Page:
The giraffe’s neck was the only section submerged in soy sauce. The legs, belly, hooves and head remained visible unless Suzanne pushed the end of the celery through the dark liquid like an earthmover, which she was now doing. It was not possible to keep the ears and the neck covered at the same time because the celery was narrow and it couldn’t scoop enough volume from the warped depression in the child’s plastic plate that ran under the length of the neck, and although the celery was not a good shape or design for her activity it was serving the purpose of distracting her from everything else. The green scoop struggled to do more than make a brief impression as the soy would quickly fill in the lines immediately after they were rearranged. Straight lines up to the horn and back down to the hooves and then her technique would change and she’d make circles on the plate on top of the not-quite circles drawn on the belly yellowed with age, but still discernible. Then she’d start over, perhaps endlessly, as preferable to any of the activities she’d imagined doing her first night in New York, but the stains on the street, and grime laced over the glass entrance of this apartment she’d sublet scared her. Nowhere did it look like the pictures she’d formed in her mind.
Suzanne shouldn’t have been surprised. Paris was ugly in the same stained way, so was Berlin. By now she should know that she’d fall in love with an idea, or an ideal, and the reality rarely matched her twenty-seven-year-old view of the way things were supposed to be. Her eyes waged war with the accidents of all those dropped lattes, gas spills, spit from young boys and men from parts of the world where they still did that, dog pee, people pee, and rinse water from the florist daring to brandish color against the degenerate iron cage they sold flowers from in these cities that made history and still sold yesterday’s fish as fresh despite the sickening smell. But she’d forget and imagine another reason for a new place and fly off with her youth, her hope and enough money for two months rent to now spend that time doodling in her soy and self-pity.
It was the second set of insistent rapping that made her realize the sound was her responsibility, and not one of the unnamed, un-faced, anonymous neighbors surrounding her. Startled, she splashed soy off the end of the plate onto the only white surface in the apartment’s retro hot pink, brown, orange, black and avocado green décor. “Damn,” she thought, wondering what to do. Answer? Call the friend of the friend of the friend whom she did have the phone number for? Ignore the knocking? Shout, “Go away”? Email Eddy whom she’d rented the place from, or keep doodling? Keep doodling was the obvious and safe choice she’d made when the third set of knocking sounded from the hallway and a voice more old than young, more female than male joined the banging.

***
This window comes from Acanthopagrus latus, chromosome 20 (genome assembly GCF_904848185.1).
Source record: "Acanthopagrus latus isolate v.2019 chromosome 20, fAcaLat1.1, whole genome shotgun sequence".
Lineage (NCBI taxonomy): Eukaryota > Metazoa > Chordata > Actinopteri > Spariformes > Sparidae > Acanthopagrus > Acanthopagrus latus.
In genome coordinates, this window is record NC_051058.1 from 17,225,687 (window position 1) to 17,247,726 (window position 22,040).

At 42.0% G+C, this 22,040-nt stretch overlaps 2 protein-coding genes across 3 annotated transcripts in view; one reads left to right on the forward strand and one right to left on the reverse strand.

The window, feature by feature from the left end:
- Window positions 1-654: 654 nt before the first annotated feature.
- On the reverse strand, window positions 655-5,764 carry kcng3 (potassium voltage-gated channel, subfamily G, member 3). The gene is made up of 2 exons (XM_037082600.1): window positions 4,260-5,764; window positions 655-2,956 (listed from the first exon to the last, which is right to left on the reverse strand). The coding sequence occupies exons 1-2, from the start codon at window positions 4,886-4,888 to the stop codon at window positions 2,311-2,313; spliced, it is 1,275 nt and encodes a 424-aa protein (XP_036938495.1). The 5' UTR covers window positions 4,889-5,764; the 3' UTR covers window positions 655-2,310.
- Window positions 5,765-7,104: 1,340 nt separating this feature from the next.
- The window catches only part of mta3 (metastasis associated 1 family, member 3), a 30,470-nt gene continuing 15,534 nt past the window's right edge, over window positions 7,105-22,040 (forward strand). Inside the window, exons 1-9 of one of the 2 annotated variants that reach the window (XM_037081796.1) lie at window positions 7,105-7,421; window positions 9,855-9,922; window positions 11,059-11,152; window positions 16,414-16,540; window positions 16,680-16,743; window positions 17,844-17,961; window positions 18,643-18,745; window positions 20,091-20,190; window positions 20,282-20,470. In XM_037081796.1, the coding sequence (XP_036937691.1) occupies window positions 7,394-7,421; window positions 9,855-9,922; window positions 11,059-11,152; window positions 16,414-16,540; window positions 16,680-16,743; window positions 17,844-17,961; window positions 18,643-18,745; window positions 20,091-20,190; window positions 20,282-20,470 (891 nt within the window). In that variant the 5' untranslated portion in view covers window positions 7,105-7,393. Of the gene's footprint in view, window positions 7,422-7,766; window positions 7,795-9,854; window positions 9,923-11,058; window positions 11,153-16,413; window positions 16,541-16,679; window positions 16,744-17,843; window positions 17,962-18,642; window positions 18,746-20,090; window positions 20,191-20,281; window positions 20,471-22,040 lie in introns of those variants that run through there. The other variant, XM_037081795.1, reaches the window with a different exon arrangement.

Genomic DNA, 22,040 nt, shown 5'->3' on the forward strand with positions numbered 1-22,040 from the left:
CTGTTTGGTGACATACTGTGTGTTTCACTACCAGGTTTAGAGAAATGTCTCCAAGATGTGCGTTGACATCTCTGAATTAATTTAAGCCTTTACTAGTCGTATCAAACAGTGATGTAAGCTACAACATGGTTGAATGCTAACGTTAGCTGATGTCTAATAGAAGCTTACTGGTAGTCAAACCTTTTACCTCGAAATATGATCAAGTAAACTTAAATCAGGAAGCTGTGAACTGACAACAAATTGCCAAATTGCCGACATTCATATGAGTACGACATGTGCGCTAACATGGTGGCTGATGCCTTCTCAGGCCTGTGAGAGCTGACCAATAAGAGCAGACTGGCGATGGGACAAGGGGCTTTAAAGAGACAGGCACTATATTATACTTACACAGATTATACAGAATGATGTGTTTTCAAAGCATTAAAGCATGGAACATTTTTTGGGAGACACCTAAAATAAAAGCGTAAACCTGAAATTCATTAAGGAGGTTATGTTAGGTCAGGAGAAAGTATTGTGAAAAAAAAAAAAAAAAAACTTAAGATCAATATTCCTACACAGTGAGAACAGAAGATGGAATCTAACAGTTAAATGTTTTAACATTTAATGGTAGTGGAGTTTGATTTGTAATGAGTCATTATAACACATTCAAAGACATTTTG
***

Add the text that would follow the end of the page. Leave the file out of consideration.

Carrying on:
“Eddy? Eddy? You in there? I got your cabbage Eddy!”
“Shit,” Suzanne thought. Some woman has Eddy’s cabbage and Eddy’s not here. He’s in Alabama for a semester teaching geography at a community college, or at least that’s what he’d told her in an email, and it seemed to be likely as large stones, almost small boulders, sat where plants should have been.
“Eddy,” the voice called again. “Eddy. You owe me three dollars and forty-two cents.” Suzanne pushed back from the table, and let the giraffe’s neck fill over completely. She stopped to pull five dollars from her wallet certain she could make the shrill echo of Eddys stop with payment for the cabbage. She snapped back the three deadbolts, each one letting down the siege against the unknown with a distinctive bark or clank of metal chambers exchanging parts. Had Suzanne known the stranger was not much more than four feet tall with gray hairs packed tight next to a matte of black ones, pushed together tighter and sticking straight up like a dorsal fin so she was almost five feet tall, Suzanne would have opened the door after the first set of Eddys. But as the woman lifted black eyes to fasten their voodoo attention on Suzanne, and not the Eddy the woman expected, Suzanne wished she’d never opened the door.
“Eddy’s not here.”
“I see that.”
“He didn’t tell me about the cabbage.”
“He couldn’t.” She tilted her head to the side. “I didn’t have it yet. I wanted to surprise him. Who are you? Eddy didn’t tell me about you.”
“I’m a surprise.” Suzanne watched the shoulders pinched beneath the too-tight pumpkin orange coat with a fake-fur collar squeeze closer. The cabbage in the brown paper bag shifted and rolled forward. The woman, maybe seventy, leaned hardly at all to the side and set the bag down. The cabbage was the size of a soccer ball and nothing that was going to fit through the door unless Suzanne unlatched the safety chain and really opened it.